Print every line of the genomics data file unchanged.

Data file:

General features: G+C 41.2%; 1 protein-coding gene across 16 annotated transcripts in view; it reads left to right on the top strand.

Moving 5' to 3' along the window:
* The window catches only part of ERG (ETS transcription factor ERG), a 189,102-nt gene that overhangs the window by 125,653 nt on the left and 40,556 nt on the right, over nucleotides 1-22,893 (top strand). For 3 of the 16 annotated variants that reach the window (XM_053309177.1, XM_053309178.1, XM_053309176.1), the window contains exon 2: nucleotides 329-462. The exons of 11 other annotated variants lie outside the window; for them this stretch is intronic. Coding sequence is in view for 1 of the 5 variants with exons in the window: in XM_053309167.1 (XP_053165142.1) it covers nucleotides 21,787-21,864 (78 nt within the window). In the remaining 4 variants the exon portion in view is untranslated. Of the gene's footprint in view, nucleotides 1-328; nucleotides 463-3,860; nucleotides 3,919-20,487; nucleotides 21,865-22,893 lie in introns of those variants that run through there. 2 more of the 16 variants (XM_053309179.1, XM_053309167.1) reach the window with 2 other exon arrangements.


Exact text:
General features: G+C 41.2%; 1 protein-coding gene across 16 annotated transcripts in view; it reads left to right on the top strand.

Moving 5' to 3' along the window:
* The window catches only part of ERG (ETS transcription factor ERG), a 189,102-nt gene that overhangs the window by 125,653 nt on the left and 40,556 nt on the right, over nucleotides 1-22,893 (top strand). For 3 of the 16 annotated variants that reach the window (XM_053309177.1, XM_053309178.1, XM_053309176.1), the window contains exon 2: nucleotides 329-462. The exons of 11 other annotated variants lie outside the window; for them this stretch is intronic. Coding sequence is in view for 1 of the 5 variants with exons in the window: in XM_053309167.1 (XP_053165142.1) it covers nucleotides 21,787-21,864 (78 nt within the window). In the remaining 4 variants the exon portion in view is untranslated. Of the gene's footprint in view, nucleotides 1-328; nucleotides 463-3,860; nucleotides 3,919-20,487; nucleotides 21,865-22,893 lie in introns of those variants that run through there. 2 more of the 16 variants (XM_053309179.1, XM_053309167.1) reach the window with 2 other exon arrangements.